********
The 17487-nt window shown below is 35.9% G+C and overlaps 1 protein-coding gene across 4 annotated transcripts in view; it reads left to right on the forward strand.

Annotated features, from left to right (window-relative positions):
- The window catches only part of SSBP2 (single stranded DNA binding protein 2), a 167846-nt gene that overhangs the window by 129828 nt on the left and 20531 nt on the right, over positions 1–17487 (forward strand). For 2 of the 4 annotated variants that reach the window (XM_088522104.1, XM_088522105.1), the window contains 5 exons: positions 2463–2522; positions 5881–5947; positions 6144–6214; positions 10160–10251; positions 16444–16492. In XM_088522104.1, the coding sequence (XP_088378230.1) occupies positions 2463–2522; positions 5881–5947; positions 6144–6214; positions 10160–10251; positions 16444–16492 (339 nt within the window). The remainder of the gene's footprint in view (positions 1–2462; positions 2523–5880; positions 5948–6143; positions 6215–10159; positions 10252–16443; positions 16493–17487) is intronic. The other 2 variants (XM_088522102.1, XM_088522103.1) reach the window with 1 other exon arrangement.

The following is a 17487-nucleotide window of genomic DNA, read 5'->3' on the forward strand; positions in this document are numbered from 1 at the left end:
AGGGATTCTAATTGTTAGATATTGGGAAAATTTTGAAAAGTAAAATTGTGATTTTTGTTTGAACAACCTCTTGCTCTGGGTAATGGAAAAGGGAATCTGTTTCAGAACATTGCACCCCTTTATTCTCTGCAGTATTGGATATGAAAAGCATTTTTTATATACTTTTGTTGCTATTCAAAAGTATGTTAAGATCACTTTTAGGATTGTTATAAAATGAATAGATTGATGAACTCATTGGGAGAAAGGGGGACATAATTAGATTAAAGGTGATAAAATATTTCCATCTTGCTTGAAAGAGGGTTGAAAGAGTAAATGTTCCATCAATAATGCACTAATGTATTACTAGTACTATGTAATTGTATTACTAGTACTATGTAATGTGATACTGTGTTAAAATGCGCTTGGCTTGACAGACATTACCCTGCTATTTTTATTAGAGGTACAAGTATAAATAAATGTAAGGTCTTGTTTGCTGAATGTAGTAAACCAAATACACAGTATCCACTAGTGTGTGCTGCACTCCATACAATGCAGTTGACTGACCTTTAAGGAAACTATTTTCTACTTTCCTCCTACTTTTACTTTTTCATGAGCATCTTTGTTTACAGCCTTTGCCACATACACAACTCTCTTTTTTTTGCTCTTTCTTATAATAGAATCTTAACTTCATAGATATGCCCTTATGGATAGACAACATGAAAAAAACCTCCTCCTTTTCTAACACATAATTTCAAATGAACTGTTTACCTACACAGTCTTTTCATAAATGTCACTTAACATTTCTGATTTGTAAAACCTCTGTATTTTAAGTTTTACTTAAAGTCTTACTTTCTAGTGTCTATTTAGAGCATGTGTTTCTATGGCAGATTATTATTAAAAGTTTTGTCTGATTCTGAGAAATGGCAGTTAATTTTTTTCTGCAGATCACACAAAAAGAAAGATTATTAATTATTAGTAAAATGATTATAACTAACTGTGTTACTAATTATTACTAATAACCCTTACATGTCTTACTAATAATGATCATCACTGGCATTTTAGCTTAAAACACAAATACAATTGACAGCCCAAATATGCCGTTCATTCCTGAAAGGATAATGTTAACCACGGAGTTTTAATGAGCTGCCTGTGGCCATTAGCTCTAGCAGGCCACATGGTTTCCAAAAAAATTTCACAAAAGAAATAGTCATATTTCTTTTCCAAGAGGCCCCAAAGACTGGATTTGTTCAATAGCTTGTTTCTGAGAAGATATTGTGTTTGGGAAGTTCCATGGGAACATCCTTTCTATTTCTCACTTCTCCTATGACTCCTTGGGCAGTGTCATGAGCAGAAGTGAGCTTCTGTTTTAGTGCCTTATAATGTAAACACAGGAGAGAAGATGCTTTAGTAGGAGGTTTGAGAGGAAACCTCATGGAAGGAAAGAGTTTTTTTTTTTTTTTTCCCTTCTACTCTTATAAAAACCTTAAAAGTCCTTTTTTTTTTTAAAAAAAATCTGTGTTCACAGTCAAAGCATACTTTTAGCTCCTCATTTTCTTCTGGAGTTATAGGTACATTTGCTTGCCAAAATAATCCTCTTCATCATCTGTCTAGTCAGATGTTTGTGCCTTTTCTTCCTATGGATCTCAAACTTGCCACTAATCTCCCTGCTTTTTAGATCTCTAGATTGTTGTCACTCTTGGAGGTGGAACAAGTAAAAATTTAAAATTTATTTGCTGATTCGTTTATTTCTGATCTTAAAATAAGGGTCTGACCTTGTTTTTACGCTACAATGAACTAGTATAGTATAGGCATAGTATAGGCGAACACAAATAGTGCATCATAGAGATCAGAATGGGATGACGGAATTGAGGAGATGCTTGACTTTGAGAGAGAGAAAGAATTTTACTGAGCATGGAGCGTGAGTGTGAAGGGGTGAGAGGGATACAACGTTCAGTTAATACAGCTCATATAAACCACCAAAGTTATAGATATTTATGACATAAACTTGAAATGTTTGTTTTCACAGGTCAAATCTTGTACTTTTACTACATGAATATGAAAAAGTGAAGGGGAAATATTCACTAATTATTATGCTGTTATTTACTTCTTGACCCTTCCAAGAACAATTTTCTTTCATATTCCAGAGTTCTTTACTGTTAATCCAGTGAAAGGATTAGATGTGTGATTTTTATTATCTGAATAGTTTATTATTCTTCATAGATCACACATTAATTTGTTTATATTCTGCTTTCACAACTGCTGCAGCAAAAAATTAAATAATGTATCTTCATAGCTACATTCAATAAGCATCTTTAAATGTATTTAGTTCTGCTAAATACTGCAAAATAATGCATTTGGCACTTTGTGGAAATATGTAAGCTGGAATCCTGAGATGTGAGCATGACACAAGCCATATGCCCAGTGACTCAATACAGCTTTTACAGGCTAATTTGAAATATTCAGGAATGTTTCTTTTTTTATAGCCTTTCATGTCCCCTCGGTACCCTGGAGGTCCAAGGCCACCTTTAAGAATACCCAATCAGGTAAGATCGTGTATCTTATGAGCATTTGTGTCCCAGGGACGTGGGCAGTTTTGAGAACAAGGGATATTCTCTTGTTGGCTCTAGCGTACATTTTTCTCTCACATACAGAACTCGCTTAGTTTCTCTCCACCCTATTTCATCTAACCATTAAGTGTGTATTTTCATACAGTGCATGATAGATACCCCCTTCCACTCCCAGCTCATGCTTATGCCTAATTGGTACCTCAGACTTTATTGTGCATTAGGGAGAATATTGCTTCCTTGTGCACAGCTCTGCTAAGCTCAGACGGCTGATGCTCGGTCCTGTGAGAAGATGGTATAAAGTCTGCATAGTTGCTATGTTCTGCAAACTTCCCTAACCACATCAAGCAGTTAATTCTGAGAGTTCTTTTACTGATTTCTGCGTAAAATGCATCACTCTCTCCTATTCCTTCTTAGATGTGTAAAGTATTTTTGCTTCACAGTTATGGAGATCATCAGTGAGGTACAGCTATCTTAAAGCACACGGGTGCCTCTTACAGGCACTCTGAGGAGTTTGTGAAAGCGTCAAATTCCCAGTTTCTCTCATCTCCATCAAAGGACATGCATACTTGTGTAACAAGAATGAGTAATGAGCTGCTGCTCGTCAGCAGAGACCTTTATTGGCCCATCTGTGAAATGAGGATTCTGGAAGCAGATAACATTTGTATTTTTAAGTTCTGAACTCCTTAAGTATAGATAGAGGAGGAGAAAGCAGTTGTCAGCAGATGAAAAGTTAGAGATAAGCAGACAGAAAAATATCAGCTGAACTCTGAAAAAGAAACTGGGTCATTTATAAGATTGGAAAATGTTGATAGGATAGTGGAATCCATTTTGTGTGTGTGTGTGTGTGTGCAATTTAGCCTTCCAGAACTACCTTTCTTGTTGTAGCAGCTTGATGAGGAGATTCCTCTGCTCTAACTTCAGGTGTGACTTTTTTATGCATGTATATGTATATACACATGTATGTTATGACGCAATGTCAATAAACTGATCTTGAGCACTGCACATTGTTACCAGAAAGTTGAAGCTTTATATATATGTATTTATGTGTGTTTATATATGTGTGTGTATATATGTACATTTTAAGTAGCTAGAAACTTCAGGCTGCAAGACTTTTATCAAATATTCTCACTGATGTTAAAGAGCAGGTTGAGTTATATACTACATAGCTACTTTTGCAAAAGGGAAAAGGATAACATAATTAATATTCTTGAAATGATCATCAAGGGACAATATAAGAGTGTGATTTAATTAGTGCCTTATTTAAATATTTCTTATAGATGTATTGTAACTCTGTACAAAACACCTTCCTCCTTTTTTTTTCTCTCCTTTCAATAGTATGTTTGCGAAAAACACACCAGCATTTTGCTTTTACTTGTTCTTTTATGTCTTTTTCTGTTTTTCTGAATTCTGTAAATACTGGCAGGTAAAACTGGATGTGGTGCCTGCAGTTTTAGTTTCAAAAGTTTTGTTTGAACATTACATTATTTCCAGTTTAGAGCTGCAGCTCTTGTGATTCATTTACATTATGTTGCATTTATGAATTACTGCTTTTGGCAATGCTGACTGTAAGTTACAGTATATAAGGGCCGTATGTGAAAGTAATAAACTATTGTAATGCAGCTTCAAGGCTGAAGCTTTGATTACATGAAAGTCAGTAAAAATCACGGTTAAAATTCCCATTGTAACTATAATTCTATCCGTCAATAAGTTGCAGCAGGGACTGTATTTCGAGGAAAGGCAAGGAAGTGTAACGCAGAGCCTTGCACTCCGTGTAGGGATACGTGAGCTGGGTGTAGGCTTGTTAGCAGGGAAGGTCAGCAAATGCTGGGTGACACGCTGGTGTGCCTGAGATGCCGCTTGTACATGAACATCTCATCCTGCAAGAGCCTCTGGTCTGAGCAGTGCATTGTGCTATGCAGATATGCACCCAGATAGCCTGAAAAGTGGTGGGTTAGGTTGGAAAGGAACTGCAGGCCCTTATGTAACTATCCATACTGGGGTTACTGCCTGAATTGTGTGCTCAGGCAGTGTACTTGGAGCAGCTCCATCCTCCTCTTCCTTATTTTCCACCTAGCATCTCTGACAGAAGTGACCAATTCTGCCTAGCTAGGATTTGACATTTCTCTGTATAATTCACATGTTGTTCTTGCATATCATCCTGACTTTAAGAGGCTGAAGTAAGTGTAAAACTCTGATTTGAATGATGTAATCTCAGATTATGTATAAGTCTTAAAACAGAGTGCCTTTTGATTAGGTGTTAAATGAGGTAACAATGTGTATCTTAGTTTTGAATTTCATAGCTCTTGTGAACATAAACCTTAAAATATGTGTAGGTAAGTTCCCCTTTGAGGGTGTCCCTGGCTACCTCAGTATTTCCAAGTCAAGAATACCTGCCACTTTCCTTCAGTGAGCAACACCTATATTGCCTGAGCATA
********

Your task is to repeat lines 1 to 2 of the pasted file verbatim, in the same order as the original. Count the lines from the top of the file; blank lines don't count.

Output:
The 17487-nt window shown below is 35.9% G+C and overlaps 1 protein-coding gene across 4 annotated transcripts in view; it reads left to right on the forward strand.

Annotated features, from left to right (window-relative positions):